Thursday, December 22, 2011

inner state 60 (the box)


THE BOX


The Box (by the creator of Donnie Darko) is a Christmas movie. Though this is not immediately apparent, the film is set in December, and its subject is the redemption of the birth of Christ. In it, a couple (Adam and Eve, allegorically) take the Forbidden Fruit (press the button) and are forced to sacrifice everything for their Son to atone for their sins.


At the beginning of the film, (King) Arthur (James Marsden), a would-be astronaut, is searching for Life on Mars--the Initiation into the serpent energy. He wishes to travel into space, but he does not pass the psychological examination. (His mind is the scene of a crime.) Meanwhile, his wife, Nora (Cameron Diaz), has a bad foot; Soul is wounded and needs to be healed.

God's face is still wounded from the Lightning Flash
Push a red button on a little black box, get a million bucks cash. Just like that, all of Norma (Diaz) and Arthur Lewis's (Marsden) financial problems will be over. But there's a catch, according to the strange visitor (Lagella) who placed the box on the couple's doorstep. Someone, somewhere - someone they don't know - will die.

Into this milieu comes Arlington Stewart, an allegorical representation of God, who introduces them to the Forbidden Fruit, the Box. They told that if they press the button inside of the Box, they will receive one million dollars (become as gods, knowing good and evil)--but someone in the world will die (Genesis 2:17). After much deliberation, Nora presses the button (Eve always eats first). Then comes the loss of innocence and a journey through the Underworld.
Cameron Diaz and James Marsden play a couple confronted by agonizing temptation yet unaware they're already part of an orchestrated an - for them and us - mind-blowing chain of events. "Somebody pushing your buttons?" a woman asks. (Synopsis)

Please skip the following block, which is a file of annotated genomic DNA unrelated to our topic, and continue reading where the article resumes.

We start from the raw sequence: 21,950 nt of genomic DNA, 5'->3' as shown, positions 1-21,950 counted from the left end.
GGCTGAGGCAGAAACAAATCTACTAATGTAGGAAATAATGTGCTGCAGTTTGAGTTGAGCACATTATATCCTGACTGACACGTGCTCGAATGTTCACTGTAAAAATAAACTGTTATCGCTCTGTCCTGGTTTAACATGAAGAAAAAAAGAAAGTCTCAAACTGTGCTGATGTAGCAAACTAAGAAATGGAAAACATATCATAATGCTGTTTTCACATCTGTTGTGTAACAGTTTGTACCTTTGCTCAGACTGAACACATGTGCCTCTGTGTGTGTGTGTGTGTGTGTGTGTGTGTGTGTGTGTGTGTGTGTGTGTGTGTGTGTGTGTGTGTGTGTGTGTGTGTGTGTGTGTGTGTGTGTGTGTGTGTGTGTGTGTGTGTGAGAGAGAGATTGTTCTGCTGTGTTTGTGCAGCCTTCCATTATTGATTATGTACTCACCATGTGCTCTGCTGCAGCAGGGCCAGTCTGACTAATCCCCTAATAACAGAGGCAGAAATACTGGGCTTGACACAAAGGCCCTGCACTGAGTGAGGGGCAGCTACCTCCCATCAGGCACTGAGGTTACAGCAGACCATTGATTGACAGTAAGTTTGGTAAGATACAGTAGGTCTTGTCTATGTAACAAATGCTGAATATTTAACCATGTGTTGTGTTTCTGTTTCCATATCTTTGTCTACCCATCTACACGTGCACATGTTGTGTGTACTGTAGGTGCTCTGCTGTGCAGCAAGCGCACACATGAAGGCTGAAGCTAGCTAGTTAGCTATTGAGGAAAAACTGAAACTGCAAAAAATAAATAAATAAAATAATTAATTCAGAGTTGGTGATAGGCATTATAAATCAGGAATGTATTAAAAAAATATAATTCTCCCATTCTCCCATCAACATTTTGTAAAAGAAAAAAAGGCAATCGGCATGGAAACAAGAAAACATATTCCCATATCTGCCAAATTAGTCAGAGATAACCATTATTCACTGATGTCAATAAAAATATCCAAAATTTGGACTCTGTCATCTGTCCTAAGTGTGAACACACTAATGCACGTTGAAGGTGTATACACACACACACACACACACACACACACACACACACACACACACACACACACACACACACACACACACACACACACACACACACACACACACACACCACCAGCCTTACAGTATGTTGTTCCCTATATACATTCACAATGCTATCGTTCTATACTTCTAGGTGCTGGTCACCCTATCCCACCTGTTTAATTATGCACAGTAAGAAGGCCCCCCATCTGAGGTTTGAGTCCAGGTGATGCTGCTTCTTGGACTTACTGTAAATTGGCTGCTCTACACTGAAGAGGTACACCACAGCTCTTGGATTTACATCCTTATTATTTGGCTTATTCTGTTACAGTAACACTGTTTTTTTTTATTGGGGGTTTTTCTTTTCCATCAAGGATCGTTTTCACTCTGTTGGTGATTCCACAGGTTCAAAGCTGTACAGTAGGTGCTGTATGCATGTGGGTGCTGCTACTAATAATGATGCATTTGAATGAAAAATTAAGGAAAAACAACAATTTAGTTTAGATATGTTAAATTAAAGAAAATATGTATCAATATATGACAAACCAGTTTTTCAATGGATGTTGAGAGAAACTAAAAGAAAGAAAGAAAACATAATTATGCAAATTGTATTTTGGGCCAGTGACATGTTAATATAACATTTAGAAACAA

Arthur must choose the Middle Pillar or be subjected to Eternal Damnation: "He's testing you."
In the 1st state we are unconscious, meaning we do not know ourselves as separate from All That Is.

Adam and Eve were both naked, and they felt no shame. —Genesis 2:25

. . . the serpent (symbolic of the kundalini . . .) is the process of individuation that produces the idea of separation. . . . we consciously perceive ourselves in the illusory form of a separate, individualized entity.

Then the eyes of both of them were opened, and they realized they were naked. —Genesis 3:6

But the idea of separateness is only a negative thing when we forget the original state of wholeness from which we both emanated and are still a part of, simultaneously. Thus, it becomes necessary to transcend ourselves (the self being the Ego that is utterly convinced it is omniscient, omni-powerful, and alone) in order to recover and reintegrate the memory of wholeness . . . (Sibyl Hunter, The Sync Book)
This is their introduction to the world of synchronicity: Every sign, every person, every event, is a reminder of what they have done, and that they are now part of a Work far larger than themselves. Stewart has his servants everywhere. This is a repetition of the same theme from Donnie Darko, where the Active Receiver is at the mercy of the Manipulated Living, who will stop at nothing to maneuver the Receiver into such a position as he has no choice but to accomplish the Work of Self-Sacrifice. (Stewart himself is, of course, Frank, the Mask of God.)


The couple in The Box is now trapped in Purgatory, according to dialogue in the movie itself (No Exit). This, of course, is a bit of a red herring; it's an alchemical "purgation" where they must burn up all that they are. They are, in effect, forced to confront themselves, and there is no turning back to their old lives of ignorance. They must complete the Great Work or die trying. In Paulo Coelho's The Alchemist, the protagonist is similarly placed into a situation where he is forced to become the wind (a pure spirit).



A Few Shots to Shaman notes the repeated appearance of the number 237 from Stanley Kubrick's The Shining.


Arlington Stewart is Watchmen's Dr. Manhattan. Like God, we are told that he was "killed" by the Lightning Flash--but then, fragmented as he is, was able to pull himself together (tikkun olam). Though wounded, he is still a force far more powerful than themselves.


Flash forward to the end of the film. Arthur is given an ultimatum: Arthur's Son (the Christ Child) has been blinded (i.e. the Child is raised in darkness, as in Donnie Darko). In order to restore the Son's sight, he must make the greatest sacrifice: He must shoot his wife in the heart.